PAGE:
When the national shutdown was announced in March, people
seemed to panic and believe almost every source that covered the virus. In
addition to wearing masks and staying home when possible, getting tested for
the virus is one of the most important things that you can do before
interacting with anyone outside of your household. In the beginning, testing
was generally reserved for individuals who were experiencing symptoms, as there
were no clear guidelines on what to test for yet, but now the medical community
and the Food and Drug Administration have gotten an idea of what the testing
process is like.
What kinds of tests are there? How do they work?
the testing available in the U.S. is referred to as a PCR test. According to an
article on The Wall Street Journal's website, the test searches for
genetic material left by the virus in nasal swabs or saliva samples. Typically,
medical personnel will swab the inside of your nose or cheek or ask you to spit
into a tube. Antigen tests look for proteins instead of genetic codes, so that
they can be used at nursing homes and other settings where large groups of
people need quick testing.
You can get tested at drive-thru
locations listed in your area, pharmacies, or even doctor's offices. Because of
how quickly the virus can spread, many businesses are mandating that their
employees be tested, and schools are requiring students be tested before
returning to campus.
waiting period after getting tested is one of the hardest times to go through.
It can take anywhere from 15 minutes to a week or more to get your results from
a PCR test, depending on where you go to get tested and the demand for testing
at the time.
testing works a little differently because of how quickly it gives results.
Because these tests look for proteins instead of genetic material, they are
usually only offered to people who have symptoms or who know that they've been
in contact with someone who was infected. To compare the way that antigen tests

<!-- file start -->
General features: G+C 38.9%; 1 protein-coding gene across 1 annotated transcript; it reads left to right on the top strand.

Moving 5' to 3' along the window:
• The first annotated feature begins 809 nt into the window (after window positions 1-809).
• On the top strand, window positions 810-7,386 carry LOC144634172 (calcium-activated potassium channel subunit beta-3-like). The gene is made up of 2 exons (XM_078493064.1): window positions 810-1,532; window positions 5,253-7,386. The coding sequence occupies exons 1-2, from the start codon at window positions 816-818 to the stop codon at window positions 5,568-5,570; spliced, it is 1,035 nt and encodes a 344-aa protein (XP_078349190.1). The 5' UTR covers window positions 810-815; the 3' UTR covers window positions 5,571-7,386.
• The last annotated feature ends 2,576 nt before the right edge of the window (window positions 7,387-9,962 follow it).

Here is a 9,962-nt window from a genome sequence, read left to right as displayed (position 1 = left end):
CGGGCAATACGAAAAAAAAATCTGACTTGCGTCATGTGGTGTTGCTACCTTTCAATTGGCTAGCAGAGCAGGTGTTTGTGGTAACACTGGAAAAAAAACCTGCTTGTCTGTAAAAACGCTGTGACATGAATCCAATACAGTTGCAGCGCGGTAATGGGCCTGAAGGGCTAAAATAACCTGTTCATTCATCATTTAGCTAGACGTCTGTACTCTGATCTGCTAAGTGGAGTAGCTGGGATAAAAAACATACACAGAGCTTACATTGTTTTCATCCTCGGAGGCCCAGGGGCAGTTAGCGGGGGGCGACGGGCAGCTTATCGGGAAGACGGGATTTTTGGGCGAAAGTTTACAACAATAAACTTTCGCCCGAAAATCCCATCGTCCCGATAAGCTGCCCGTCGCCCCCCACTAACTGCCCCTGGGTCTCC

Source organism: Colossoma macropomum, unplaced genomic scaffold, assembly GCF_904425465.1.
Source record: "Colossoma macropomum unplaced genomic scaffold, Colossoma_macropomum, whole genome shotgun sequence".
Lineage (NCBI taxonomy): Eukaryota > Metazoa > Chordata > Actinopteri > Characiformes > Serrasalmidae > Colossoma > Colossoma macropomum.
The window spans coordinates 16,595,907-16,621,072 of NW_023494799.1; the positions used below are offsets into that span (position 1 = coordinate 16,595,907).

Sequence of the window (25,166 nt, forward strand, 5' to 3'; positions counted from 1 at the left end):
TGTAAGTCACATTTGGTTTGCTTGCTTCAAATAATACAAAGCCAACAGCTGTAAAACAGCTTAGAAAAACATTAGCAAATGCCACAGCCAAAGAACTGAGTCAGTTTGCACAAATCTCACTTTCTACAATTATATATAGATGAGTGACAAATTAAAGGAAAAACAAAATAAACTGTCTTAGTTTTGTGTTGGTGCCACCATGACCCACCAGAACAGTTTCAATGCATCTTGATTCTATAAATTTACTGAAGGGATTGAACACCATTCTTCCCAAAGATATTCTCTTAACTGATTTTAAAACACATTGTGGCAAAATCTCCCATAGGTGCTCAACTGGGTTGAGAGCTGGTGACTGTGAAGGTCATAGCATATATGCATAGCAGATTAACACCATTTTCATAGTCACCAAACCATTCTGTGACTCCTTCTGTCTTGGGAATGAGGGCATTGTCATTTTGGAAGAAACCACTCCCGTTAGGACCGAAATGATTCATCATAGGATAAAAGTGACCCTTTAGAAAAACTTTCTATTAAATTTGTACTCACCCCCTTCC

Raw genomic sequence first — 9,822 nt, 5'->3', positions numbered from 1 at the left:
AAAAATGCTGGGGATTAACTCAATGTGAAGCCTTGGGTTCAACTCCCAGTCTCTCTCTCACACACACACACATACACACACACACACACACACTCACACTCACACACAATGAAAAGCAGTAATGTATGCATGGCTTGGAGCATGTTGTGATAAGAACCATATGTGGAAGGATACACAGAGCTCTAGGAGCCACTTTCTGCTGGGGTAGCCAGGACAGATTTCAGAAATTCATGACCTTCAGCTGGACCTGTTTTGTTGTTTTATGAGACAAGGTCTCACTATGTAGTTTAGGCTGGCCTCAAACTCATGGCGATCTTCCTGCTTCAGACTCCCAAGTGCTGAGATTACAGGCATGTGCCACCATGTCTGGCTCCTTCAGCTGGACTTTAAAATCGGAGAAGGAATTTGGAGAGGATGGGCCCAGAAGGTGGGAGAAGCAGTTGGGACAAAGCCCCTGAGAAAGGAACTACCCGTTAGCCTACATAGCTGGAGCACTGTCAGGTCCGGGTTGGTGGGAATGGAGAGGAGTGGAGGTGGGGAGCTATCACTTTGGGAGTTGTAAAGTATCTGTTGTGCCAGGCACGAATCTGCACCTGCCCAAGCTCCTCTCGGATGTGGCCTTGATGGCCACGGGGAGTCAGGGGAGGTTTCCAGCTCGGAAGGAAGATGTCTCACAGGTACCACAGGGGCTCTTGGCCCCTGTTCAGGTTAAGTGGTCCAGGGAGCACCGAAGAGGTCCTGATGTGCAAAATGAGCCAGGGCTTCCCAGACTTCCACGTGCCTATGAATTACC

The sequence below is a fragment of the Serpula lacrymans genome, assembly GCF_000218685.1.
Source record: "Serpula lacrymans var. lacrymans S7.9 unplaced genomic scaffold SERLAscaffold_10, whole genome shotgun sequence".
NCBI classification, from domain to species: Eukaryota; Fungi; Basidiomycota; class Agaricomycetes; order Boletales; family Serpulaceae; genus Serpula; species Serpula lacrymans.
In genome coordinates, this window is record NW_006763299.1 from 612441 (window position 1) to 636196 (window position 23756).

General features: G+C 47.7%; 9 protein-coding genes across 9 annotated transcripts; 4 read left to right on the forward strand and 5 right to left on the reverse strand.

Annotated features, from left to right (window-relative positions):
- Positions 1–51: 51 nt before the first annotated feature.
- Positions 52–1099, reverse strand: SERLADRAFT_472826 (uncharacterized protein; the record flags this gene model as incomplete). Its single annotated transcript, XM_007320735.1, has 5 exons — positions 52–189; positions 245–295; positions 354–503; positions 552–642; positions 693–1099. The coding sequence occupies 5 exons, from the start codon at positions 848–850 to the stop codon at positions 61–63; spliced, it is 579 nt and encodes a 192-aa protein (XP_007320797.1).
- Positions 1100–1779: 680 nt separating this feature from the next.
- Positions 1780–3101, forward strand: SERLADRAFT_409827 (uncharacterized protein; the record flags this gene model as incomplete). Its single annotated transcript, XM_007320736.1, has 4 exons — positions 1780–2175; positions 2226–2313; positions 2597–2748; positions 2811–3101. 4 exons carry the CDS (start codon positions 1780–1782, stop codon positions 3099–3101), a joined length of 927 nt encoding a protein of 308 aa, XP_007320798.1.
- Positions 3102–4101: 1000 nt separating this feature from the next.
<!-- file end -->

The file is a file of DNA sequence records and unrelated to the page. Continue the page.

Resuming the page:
work with something similar that most people would be familiar with, think of a
home pregnancy test. Since the two types of Covid tests look for different
things, it is also said that antigen tests are not as accurate as the PCR tests
and could potentially deliver a false negative.
are exposed to the virus or are exhibiting symptoms, both tests could be free
or paid for by your insurance. However, if you are getting tested as a
precaution and don't have insurance, the PCR tests run anywhere from $60-$300,
and the antigen tests can range from $25 to over $100. However, many testing sites
offer free testing in New Orleans, so do your research before you go.
deeper nasal PCR tests are said to be uncomfortable or painful, while the
regular nasal swabs tend to be momentarily discomforting, since they cause
people to sneeze. Saliva samples are thought of to be the most innocuous, since
they are the least invasive. When considering getting tested, check all
available information or ask your healthcare provider, to know what to prepare
How do I handle my results?
results are probably the most important part of testing, and the waiting game
for them is no joke. While waiting for results, it is incredibly important to
follow all social-distancing guidelines, wear a mask, and stay home as much as
possible. Testing is done at a single moment, so it is always possible that it
may not detect an infection. Even if you do receive a negative test result, you
should continue to follow all protective measures. Wash your hands frequently,
even if you don't think you need to.